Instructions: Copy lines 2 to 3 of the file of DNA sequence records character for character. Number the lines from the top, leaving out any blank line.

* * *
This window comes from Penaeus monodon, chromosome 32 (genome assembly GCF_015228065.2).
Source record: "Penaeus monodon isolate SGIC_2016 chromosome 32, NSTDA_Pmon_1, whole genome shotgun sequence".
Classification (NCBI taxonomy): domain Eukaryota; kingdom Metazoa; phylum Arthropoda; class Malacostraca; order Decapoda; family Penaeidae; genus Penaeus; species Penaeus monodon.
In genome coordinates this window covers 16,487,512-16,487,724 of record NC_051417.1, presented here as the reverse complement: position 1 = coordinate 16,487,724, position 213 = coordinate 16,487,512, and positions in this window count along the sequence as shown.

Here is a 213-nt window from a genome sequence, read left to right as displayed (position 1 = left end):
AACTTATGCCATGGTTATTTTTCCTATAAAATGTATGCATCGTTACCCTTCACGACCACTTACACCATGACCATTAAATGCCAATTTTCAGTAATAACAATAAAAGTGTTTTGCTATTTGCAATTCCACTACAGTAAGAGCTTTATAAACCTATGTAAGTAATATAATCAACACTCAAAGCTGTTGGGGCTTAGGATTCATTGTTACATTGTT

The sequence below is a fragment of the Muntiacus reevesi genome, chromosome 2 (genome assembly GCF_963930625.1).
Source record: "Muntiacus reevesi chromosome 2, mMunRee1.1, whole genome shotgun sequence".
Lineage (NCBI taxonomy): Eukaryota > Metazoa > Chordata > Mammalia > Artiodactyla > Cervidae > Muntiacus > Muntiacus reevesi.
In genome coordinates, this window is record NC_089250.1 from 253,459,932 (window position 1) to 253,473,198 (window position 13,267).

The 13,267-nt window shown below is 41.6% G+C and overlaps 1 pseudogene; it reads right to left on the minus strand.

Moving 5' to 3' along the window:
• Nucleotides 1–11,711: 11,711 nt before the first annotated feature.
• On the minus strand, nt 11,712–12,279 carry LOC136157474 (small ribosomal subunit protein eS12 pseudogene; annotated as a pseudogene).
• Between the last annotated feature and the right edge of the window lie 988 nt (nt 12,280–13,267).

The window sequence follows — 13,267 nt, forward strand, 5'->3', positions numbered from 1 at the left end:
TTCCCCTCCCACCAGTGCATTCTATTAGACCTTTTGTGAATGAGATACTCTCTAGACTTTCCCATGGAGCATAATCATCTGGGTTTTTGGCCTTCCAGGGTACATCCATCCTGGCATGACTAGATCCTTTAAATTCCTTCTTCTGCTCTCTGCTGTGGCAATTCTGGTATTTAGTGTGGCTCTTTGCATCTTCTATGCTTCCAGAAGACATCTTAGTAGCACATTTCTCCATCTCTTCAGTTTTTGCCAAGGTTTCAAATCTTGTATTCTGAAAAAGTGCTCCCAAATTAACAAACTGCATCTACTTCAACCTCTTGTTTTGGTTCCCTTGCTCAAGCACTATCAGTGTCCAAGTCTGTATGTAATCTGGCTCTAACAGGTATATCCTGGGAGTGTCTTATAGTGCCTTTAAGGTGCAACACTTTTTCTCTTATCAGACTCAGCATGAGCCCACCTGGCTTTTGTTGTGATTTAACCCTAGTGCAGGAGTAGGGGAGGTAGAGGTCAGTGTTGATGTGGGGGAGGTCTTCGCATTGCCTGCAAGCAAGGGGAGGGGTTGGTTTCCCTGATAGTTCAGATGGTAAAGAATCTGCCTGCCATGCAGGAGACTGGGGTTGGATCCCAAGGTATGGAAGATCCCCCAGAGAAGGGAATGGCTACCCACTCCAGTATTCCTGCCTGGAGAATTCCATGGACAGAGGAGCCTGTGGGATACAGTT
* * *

Source record: "Penaeus monodon isolate SGIC_2016 chromosome 32, NSTDA_Pmon_1, whole genome shotgun sequence".
Classification (NCBI taxonomy): domain Eukaryota; kingdom Metazoa; phylum Arthropoda; class Malacostraca; order Decapoda; family Penaeidae; genus Penaeus; species Penaeus monodon.